Dawson County High School math teacher Michelle Gee knew early on she loved math.
She also knew that she loved kids, but when she realized where those two loves would naturally lead she initially resisted the thought.
"I kept trying to get away from it," Gee said about the prospect of becoming a teacher.
Naturally shy as a student, Gee couldn't bear the thought of standing up in front of students to speak, much less teach one day.
"Between my sophomore and junior year in college...everything that I kept coming back to was teaching. I thought maybe elementary school, but then I wouldn't get to do the math I liked. I was terrified to come up to the high school," she said.
After getting her degree from North Georgia College, she went to work in Hall County in the solicitor's office and that only confirmed for her that teaching was the way to go.
She got a job at the middle school level in Dawson County in 2000.
It is the same school system where she spent K-12.
Now the Dawsonville native has been teaching math for 15 years at Dawson County High School and this past spring she was named teacher of the year.
"Mrs. Gee is a dedicated educator that strives to see her students be successful. She is a wonderful representative of DCHS as teacher of the year," said Principal Richard Crumley.
When she talks about being chosen by her peers, Gee fumbles for words as she is overcome by the honor.
"It was awesome. It was touching," she said. "I don't even know how to put it in words. It meant a whole lot to me. I was surprised and just elated that they named me.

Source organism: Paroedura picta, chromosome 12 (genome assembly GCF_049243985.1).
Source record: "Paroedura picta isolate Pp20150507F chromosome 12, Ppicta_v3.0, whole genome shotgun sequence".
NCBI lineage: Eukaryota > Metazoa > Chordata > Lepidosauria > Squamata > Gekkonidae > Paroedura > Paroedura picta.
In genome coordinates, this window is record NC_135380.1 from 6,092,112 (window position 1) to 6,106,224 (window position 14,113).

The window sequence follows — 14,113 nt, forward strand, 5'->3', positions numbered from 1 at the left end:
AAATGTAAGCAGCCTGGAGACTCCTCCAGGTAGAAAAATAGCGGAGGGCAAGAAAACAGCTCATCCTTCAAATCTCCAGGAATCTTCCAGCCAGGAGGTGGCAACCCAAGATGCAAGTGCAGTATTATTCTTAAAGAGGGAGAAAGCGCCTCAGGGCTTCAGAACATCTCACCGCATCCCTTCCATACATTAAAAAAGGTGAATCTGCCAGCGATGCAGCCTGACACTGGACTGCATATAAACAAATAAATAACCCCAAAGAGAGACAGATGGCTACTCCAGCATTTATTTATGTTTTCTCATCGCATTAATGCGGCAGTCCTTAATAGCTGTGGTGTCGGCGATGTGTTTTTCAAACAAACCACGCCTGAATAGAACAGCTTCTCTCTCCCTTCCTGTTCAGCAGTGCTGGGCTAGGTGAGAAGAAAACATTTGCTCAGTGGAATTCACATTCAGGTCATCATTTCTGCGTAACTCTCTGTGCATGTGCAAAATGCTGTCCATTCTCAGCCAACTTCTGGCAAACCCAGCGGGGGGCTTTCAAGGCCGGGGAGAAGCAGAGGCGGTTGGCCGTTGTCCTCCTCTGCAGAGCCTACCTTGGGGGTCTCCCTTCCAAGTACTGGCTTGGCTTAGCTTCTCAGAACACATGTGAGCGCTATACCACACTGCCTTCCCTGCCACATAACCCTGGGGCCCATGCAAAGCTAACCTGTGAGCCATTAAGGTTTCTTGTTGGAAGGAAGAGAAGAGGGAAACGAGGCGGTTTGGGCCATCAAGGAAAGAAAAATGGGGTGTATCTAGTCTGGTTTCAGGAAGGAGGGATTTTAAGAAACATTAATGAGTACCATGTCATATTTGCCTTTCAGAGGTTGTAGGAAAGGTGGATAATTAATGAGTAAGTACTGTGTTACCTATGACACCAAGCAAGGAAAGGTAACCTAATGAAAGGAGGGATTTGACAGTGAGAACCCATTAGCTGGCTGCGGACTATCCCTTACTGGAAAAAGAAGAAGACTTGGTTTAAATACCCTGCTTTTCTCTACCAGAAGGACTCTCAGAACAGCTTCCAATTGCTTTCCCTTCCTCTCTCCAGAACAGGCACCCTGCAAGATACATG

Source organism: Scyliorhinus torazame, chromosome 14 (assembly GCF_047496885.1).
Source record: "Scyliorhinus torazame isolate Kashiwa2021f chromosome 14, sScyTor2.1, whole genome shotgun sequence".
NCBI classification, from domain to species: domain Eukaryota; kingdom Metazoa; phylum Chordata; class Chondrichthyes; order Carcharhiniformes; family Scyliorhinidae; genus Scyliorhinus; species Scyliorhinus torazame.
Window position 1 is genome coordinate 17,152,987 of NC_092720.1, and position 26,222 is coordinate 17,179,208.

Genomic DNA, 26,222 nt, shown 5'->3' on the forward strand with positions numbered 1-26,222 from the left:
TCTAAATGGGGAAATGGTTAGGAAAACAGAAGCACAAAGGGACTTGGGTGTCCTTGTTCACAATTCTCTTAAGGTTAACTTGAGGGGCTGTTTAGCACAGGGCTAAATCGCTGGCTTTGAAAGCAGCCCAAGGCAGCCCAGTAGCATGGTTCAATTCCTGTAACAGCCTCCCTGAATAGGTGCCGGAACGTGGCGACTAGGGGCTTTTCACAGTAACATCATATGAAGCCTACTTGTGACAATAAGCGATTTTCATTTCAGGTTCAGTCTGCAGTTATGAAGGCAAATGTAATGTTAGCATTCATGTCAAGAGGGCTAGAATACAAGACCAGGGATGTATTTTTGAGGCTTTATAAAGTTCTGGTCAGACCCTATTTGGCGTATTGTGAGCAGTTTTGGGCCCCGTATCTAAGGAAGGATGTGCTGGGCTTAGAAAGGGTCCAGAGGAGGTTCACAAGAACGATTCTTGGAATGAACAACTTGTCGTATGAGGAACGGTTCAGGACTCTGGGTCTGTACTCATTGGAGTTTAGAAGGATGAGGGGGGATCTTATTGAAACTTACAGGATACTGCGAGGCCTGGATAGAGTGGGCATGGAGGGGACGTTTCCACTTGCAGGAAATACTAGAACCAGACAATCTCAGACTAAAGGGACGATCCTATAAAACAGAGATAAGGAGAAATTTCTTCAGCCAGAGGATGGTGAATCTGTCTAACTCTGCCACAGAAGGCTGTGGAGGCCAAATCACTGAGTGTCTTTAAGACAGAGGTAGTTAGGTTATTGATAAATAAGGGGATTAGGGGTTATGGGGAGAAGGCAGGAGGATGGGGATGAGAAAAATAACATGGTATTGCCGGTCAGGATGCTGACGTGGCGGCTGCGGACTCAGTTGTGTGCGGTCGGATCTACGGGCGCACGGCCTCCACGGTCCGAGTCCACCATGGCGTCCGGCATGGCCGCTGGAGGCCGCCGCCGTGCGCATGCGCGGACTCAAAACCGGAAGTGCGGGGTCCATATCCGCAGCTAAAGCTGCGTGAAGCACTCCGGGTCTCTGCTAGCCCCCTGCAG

"I hope that I have represented the school well."
Her own high school math teacher helped her see what it's like when an educator listens and takes an interest in their students, something she believes is critical in helping kids move past their own barriers to learning.
"Whenever I go around and speak to them...ask them how they are, something other than just the math, it's good for me and them too, I hope," she said.
Beyond making the connection, there is still the math. For Gee, that is currently pre-calculus and geometry.
Math seems to be one of those subjects that polarize people: They love it or they hate it.
She reminds herself that it isn't always easy and recalls what it was like when she was in the classroom, afraid to ask questions.
"I realized, I have to go have a voice," she said. "If I didn't ask the question, I wasn't going to do well."
Gee believes that students are more capable than they think when it comes to grasping the difficult concepts.
"I know they have it, but they don't know that. If I can just get them to understand you have just got to keep working at it. I know it will be there. It's hard because a lot of students, they just want to give up and I know they can do it.
"All the students that I've taught, they can all do it. They are all smart. Sometimes they don't give themselves enough credit. It's just them getting over their own walls, in their own heads."
She treasures seeing that light come on and when she talks about her favorite part of her career, it is undeniably the students.
"They are awesome. Even the students that are difficult, if you go and talk to them one-on-one, they are awesome. They are just good kids and you can see the potential. They have their whole lives ahead of them and there is so much goodness they can do," she said.
Gee's plans are to continue teaching and possibly go back to school, even though she's already got a master's degree.
The mother of two spends time with her family outside of school, but coming to work is not a chore and she hopes to stay with it.
"If I finished out in Dawson County, it would be awesome. I would like to finish my career here. I look forward to coming to work and seeing the kids--everyone, every day," she said.